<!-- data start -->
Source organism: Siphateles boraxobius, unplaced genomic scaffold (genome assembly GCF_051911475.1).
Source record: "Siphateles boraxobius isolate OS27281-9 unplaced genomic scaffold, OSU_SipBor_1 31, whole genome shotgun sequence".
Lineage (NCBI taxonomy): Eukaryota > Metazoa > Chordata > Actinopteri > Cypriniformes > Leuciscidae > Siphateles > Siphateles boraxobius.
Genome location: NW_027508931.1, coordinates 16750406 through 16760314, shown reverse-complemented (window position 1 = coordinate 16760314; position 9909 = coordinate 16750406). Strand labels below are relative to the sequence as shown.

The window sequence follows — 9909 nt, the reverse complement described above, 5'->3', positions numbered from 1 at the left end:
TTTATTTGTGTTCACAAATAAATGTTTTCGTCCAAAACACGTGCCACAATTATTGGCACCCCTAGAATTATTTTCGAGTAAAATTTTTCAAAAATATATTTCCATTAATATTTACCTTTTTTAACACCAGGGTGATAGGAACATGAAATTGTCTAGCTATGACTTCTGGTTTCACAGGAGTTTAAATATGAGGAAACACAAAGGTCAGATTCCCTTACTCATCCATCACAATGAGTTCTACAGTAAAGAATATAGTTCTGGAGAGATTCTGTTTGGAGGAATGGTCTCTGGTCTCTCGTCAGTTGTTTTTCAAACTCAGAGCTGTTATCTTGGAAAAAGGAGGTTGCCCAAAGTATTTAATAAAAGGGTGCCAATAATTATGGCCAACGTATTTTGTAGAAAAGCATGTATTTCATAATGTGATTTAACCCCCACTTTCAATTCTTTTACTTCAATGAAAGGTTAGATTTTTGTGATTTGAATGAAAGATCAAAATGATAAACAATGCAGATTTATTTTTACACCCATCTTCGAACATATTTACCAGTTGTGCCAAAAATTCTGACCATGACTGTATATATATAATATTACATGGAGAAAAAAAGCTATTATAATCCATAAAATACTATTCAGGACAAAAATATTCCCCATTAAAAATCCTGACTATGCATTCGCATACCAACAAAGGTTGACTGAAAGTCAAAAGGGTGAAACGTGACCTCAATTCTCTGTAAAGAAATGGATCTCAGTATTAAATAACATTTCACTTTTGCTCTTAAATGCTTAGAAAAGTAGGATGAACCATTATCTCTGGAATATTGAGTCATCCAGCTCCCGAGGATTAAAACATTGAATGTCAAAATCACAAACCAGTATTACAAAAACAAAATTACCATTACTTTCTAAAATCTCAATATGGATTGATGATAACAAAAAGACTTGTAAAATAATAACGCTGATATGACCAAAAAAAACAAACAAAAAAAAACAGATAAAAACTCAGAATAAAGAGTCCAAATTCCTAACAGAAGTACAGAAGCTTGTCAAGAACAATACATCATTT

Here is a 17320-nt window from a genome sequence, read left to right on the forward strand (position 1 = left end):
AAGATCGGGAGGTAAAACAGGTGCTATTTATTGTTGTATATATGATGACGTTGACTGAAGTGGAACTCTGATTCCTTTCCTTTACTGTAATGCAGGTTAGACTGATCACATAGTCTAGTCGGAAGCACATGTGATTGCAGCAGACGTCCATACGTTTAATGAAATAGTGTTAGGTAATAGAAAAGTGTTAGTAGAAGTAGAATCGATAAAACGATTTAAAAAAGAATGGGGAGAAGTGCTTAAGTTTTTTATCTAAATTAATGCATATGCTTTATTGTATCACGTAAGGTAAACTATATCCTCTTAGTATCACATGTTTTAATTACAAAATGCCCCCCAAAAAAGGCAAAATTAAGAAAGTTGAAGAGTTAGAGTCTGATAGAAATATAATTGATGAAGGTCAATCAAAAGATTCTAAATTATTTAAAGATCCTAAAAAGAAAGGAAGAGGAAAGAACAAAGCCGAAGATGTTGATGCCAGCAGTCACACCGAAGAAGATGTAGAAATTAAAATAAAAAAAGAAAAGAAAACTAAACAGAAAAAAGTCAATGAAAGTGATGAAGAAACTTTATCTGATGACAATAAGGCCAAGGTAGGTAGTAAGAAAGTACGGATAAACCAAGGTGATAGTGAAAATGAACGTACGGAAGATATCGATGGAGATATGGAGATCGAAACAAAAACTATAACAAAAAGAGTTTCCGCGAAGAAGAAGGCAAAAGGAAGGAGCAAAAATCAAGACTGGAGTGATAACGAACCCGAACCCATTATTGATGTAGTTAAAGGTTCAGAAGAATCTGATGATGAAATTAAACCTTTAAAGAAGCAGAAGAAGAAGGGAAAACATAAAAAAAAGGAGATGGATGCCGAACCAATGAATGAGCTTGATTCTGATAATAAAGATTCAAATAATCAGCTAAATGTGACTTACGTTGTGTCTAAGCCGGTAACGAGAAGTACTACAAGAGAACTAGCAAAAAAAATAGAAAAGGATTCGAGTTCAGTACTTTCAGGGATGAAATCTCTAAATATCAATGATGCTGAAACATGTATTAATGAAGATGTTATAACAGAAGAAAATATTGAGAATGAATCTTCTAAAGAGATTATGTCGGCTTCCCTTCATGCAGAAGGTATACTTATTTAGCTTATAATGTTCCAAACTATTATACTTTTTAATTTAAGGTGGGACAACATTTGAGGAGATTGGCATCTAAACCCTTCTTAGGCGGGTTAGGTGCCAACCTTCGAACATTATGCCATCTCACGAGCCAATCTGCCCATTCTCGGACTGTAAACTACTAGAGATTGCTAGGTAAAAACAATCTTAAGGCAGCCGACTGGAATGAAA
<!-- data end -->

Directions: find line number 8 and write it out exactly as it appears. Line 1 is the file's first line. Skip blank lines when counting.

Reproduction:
AAGATCGGGAGGTAAAACAGGTGCTATTTATTGTTGTATATATGATGACGTTGACTGAAGTGGAACTCTGATTCCTTTCCTTTACTGTAATGCAGGTTAGACTGATCACATAGTCTAGTCGGAAGCACATGTGATTGCAGCAGACGTCCATACGTTTAATGAAATAGTGTTAGGTAATAGAAAAGTGTTAGTAGAAGTAGAATCGATAAAACGATTTAAAAAAGAATGGGGAGAAGTGCTTAAGTTTTTTATCTAAATTAATGCATATGCTTTATTGTATCACGTAAGGTAAACTATATCCTCTTAGTATCACATGTTTTAATTACAAAATGCCCCCCAAAAAAGGCAAAATTAAGAAAGTTGAAGAGTTAGAGTCTGATAGAAATATAATTGATGAAGGTCAATCAAAAGATTCTAAATTATTTAAAGATCCTAAAAAGAAAGGAAGAGGAAAGAACAAAGCCGAAGATGTTGATGCCAGCAGTCACACCGAAGAAGATGTAGAAATTAAAATAAAAAAAGAAAAGAAAACTAAACAGAAAAAAGTCAATGAAAGTGATGAAGAAACTTTATCTGATGACAATAAGGCCAAGGTAGGTAGTAAGAAAGTACGGATAAACCAAGGTGATAGTGAAAATGAACGTACGGAAGATATCGATGGAGATATGGAGATCGAAACAAAAACTATAACAAAAAGAGTTTCCGCGAAGAAGAAGGCAAAAGGAAGGAGCAAAAATCAAGACTGGAGTGATAACGAACCCGAACCCATTATTGATGTAGTTAAAGGTTCAGAAGAATCTGATGATGAAATTAAACCTTTAAAGAAGCAGAAGAAGAAGGGAAAACATAAAAAAAAGGAGATGGATGCCGAACCAATGAATGAGCTTGATTCTGATAATAAAGATTCAAATAATCAGCTAAATGTGACTTACGTTGTGTCTAAGCCGGTAACGAGAAGTACTACAAGAGAACTAGCAAAAAAAATAGAAAAGGATTCGAGTTCAGTACTTTCAGGGATGAAATCTCTAAATATCAATGATGCTGAAACATGTATTAATGAAGATGTTATAACAGAAGAAAATATTGAGAATGAATCTTCTAAAGAGATTATGTCGGCTTCCCTTCATGCAGAAGGTATACTTATTTAGCTTATAATGTTCCAAACTATTATACTTTTTAATTTAAGGTGGGACAACATTTGAGGAGATTGGCATCTAAACCCTTCTTAGGCGGGTTAGGTGCCAACCTTCGAACATTATGCCATCTCACGAGCCAATCTGCCCATTCTCGGACTGTAAACTACTAGAGATTGCTAGGTAAAAACAATCTTAAGGCAGCCGACTGGAATGAAA